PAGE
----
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Published on: 12 Dec 2016 by lucytaylor
If you are somebody who relies on your car to get around, having your license suspended or disqualified can be an absolute disaster. This is particularly true if you need your car to get to work; with a suspension potentially destroying your career.
Fortunately, there are means by which you can appeal license suspensions and disqualifications, through the RMS or police. It’s important to understand that their are strict time limits within which an appeal is allowed, so you should seek the counsel of legal expert immediately.
Bare in mind that if your license has been suspended or disqualified, you are not legally allowed to drive. Serious penalties and criminal charges can be sentenced if you are caught disobeying these restrictions.
What can you appeal?
The following offences are capable of being appealed through Local Court:
--Exceeding the speed limit by more than 30 kph (Provisional) or 45 kph (Unrestricted).
--Suspension of a P1 or P2 licence for loss of demerit points.
--On the spot immediate suspension by the police for exceeding the speed limit by 45 kph.
How do you lodge an appeal?
You have 28 days to lodge your proposed appeal to the Local Court, and there is no provision for any extension of time. After this period, you will have three months in which it’s possible to appeal, but only with leave of the District Court.
Find a suitable legal representative and discuss with them the process and potential efficacy of appealing your suspension or disqualification. They will help you begin the process of lodging an appeal to the Local Court and guide you through preparation.
Lifting a period
In some extraordinary circumstances, the Attorney-General’s department is able to remit the unexpired term of a person’s license disqualification. In other words, they are able to cross out the remaining time on your disqualification in very special circumstances.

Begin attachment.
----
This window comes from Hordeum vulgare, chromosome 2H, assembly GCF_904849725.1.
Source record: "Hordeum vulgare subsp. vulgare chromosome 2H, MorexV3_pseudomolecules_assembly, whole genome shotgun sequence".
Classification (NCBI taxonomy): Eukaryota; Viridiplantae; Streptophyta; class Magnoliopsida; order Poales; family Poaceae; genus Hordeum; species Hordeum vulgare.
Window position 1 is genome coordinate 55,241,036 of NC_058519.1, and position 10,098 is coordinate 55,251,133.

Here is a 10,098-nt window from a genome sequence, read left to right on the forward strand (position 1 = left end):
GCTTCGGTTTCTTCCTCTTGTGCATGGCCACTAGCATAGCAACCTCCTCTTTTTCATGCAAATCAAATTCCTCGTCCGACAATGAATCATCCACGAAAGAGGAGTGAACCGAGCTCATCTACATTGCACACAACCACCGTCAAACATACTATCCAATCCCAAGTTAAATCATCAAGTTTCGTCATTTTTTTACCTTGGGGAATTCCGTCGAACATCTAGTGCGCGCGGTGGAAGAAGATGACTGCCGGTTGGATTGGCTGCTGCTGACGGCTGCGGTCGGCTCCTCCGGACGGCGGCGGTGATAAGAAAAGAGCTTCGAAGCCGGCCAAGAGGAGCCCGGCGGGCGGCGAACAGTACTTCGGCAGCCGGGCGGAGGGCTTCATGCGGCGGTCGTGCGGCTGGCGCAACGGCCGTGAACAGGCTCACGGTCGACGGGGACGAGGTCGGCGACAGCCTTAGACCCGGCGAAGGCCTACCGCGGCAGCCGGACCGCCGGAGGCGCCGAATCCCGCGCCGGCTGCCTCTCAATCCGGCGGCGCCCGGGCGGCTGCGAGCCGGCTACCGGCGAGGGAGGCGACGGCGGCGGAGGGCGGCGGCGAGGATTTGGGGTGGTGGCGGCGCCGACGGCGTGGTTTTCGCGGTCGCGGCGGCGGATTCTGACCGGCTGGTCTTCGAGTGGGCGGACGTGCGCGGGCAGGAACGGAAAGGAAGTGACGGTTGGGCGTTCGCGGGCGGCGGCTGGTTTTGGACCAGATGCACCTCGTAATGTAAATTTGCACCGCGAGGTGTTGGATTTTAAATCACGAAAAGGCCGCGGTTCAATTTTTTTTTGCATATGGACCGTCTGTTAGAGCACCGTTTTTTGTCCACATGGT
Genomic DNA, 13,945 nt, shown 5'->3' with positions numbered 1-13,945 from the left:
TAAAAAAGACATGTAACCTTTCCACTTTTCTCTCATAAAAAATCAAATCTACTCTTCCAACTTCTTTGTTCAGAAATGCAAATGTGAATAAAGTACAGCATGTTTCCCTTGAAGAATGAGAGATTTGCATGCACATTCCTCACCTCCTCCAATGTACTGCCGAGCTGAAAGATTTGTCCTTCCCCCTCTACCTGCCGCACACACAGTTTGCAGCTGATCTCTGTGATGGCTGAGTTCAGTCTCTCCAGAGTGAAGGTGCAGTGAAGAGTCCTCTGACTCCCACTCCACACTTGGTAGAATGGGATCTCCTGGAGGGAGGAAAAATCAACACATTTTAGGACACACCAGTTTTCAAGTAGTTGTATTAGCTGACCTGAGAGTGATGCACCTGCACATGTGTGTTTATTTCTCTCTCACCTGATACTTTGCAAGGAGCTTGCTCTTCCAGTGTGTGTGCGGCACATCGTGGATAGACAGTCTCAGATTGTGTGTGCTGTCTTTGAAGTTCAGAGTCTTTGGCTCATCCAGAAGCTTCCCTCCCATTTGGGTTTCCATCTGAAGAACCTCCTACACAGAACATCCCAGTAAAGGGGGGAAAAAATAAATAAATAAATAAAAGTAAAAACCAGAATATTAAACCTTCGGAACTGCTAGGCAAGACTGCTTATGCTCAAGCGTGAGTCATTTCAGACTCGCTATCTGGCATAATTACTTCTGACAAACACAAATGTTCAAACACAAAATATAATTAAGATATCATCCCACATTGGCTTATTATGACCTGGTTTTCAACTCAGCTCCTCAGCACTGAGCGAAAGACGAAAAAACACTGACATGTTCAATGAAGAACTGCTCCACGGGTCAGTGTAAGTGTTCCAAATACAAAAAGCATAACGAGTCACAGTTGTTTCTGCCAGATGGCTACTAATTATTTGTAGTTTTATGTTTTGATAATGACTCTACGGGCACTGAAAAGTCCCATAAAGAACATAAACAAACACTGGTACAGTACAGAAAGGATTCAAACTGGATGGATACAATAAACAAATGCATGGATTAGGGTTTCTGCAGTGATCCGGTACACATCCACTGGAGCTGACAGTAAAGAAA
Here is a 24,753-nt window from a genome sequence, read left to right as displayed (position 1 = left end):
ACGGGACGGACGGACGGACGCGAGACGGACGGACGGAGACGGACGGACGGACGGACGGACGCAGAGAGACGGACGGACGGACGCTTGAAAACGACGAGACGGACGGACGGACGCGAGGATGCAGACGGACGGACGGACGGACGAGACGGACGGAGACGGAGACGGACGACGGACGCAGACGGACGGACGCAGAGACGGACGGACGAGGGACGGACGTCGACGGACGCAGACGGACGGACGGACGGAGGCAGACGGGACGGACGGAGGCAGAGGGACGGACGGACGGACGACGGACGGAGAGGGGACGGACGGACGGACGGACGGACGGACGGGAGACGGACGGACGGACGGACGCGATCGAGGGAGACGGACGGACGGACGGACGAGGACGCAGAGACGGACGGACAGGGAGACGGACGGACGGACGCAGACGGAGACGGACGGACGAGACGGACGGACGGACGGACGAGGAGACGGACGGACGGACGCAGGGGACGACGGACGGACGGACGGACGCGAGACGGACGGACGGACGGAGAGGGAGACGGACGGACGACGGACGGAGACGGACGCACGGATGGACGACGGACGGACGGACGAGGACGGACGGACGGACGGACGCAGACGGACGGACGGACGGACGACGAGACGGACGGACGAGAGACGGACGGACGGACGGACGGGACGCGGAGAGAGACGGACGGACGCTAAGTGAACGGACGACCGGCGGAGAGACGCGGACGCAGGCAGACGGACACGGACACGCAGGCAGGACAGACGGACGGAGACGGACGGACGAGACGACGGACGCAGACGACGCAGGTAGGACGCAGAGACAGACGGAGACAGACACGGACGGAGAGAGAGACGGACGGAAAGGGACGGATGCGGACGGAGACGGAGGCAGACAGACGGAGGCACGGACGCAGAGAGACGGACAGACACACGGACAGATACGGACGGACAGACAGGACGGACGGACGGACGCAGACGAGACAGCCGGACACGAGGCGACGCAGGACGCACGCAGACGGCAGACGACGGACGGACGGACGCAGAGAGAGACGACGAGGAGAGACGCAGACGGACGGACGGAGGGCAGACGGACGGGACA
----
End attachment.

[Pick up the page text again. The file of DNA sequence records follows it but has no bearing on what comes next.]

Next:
This can only occur if the applicant has demonstrated the following requirements:
--Evidence of rehabilitation;
--Evidence of abstinence from drug/alcohol use, where applicable;
--No (or limited) offending since the date of the penalty;
--Evidence of new-found responsibility;
--Evidence of extraordinary circumstances affecting the applicant, which have arisen after the penalty was imposed;
--Evidence of a pressing need for a licence (not including loss of income as a result of licence) and the absence of reasonable alternatives to holding a licence.
--Medical grounds (either in an individual or carer capacity) provide the strongest grounds for lifting a disqualification period.
Of course, this evidence has to be thoroughly supported by documented evidence and character references. These are rarely granted, so it is essential you find an expert lawyer such as LYLawyers to help you have a chance.
Having your license suspended can be a stressful and damaging period, which only reinforces why it's so important to drive safely and legally. If you do find yourself in trouble, you can appeal under certain circumstances and with the right legal counsel.